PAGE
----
The seat at the table awaits us and if we hesitate, other departments, divisions (e.g. CRM teams) will usurp our role by bringing social media insights under their control. For our industry to succeed we must first evolve and that begins by stripping away any preset limitations.
The name Marketing Research (MR) and the image of market researchers as back office fact finders is limited and outdated.
If MR is outdated, how do we define our new larger reality? The range of potential tools and applications under our new umbrella (everything from ideation development to social media monitoring to Crowdsourcing) becomes difficult to pin down. Still, if you’re going to say something is broken, you should offer a solution.
I propose a two stage, democratic process.
I. Let’s put the matter to a vote. Have everyone who works in our industry weigh in on the subject:
“Does the name “Marketing Research” still represent our entire industry or has the time come for a more inclusive descriptor?
o Yes! “Marketing Research” is still a viable and effective term for our industry
o No! The time has come for a more inclusive and far reaching descriptor to reflect all the new listening tools & applications of our industry
Supporting arguments for each viewpoint can be provided, similar to the documentation one would see at the voting booth on a proposed amendment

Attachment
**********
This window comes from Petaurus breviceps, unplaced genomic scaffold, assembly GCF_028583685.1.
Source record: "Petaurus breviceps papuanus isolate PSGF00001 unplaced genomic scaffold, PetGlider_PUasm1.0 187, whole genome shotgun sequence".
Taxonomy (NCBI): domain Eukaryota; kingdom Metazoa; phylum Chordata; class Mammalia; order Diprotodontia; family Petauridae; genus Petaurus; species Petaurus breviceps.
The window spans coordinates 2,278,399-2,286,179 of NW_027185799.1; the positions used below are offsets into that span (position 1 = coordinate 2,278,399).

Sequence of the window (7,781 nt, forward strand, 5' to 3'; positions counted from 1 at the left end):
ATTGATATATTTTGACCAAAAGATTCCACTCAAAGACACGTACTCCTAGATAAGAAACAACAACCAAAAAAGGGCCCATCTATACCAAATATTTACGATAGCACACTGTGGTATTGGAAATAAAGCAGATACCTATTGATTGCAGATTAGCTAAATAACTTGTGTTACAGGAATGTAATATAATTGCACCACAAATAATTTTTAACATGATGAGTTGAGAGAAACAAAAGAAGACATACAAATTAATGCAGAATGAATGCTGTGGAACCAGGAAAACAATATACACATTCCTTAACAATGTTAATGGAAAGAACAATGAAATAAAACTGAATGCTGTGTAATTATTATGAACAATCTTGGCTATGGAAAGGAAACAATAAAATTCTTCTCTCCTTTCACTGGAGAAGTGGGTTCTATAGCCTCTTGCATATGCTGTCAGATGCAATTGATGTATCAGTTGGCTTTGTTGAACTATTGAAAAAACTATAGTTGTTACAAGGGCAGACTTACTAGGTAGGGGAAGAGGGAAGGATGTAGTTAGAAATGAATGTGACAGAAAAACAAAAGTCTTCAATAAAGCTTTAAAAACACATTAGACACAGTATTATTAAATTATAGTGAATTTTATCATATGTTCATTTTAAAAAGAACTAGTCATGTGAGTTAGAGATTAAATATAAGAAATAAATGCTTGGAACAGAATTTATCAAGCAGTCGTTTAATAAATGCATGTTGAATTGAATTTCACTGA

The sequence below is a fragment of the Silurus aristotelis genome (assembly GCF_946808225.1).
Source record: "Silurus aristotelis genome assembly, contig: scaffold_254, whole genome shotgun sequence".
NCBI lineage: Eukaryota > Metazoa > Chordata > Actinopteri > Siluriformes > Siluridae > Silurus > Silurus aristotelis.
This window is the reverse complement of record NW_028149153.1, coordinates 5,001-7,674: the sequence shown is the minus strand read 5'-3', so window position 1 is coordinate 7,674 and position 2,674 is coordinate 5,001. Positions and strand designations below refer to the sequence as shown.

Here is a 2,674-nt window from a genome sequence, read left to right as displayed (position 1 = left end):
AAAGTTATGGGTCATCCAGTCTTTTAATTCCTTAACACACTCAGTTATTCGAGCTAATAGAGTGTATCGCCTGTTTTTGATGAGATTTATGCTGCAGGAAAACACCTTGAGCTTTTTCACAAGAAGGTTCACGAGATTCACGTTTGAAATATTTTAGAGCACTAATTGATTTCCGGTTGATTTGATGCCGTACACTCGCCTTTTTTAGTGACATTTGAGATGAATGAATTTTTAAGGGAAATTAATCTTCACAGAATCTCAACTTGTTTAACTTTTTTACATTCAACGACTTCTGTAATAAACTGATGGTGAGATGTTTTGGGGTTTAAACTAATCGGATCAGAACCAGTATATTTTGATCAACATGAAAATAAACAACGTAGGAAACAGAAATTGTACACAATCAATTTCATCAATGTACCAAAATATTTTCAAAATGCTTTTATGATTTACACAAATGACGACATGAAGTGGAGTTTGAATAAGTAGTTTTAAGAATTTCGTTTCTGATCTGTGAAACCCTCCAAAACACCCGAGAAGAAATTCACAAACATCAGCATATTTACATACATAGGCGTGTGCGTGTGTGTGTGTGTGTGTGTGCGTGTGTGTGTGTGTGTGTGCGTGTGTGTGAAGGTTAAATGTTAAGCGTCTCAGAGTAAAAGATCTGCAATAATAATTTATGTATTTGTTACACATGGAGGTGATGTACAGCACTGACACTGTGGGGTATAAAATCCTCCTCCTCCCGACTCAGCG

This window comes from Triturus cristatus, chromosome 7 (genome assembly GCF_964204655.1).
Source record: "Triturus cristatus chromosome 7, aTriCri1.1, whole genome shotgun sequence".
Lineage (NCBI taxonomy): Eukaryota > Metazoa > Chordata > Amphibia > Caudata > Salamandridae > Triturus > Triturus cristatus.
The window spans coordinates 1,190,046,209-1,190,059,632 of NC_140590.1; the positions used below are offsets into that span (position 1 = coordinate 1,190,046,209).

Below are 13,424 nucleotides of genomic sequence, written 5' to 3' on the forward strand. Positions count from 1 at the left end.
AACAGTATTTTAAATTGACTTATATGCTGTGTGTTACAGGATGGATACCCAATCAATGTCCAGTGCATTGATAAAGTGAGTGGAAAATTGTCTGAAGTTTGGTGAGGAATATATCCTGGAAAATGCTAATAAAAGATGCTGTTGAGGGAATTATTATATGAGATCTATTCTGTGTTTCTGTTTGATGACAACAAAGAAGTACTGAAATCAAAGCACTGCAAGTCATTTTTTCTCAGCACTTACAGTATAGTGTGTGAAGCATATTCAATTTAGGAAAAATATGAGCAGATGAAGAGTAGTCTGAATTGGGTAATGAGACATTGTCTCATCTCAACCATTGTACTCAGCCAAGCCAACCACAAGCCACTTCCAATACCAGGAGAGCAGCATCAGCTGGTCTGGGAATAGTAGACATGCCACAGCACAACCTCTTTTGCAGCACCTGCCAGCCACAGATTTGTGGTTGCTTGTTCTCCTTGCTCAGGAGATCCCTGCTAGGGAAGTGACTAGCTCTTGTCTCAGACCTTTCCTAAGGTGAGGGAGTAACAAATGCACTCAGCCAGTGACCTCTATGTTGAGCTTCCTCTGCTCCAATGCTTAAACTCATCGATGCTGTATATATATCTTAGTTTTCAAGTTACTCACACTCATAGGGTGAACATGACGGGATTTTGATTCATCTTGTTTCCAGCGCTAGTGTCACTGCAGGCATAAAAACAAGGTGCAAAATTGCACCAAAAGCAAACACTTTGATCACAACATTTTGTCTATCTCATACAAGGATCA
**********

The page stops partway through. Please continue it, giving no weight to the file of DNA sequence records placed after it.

II. If, and only if a majority of researchers feel the time is right for change, then I suggest we issue an industry wide challenge to come up with a new descriptor that will hopefully, serve us for years to come. I suggest we crowdsource this challenge so that any new descriptor would originate, evolve and be vetted by the entire research community.
As for the timing, I see this moving like a potential amendment. It should take at least a year for the issue to reach critical mass. I know that seems like an eternity nowadays. But we need to allow sufficient time for all researchers to weigh in on the subject and (if appropriate) reach agreement behind a new industry descriptor.
Shakespeare wrote “What’s in a name?” But I would argue that a name is more powerful and confining than one might think. We need a new descriptor for our industry, one that respects our past, but speaks to our present and our future.
It’s time for a name change!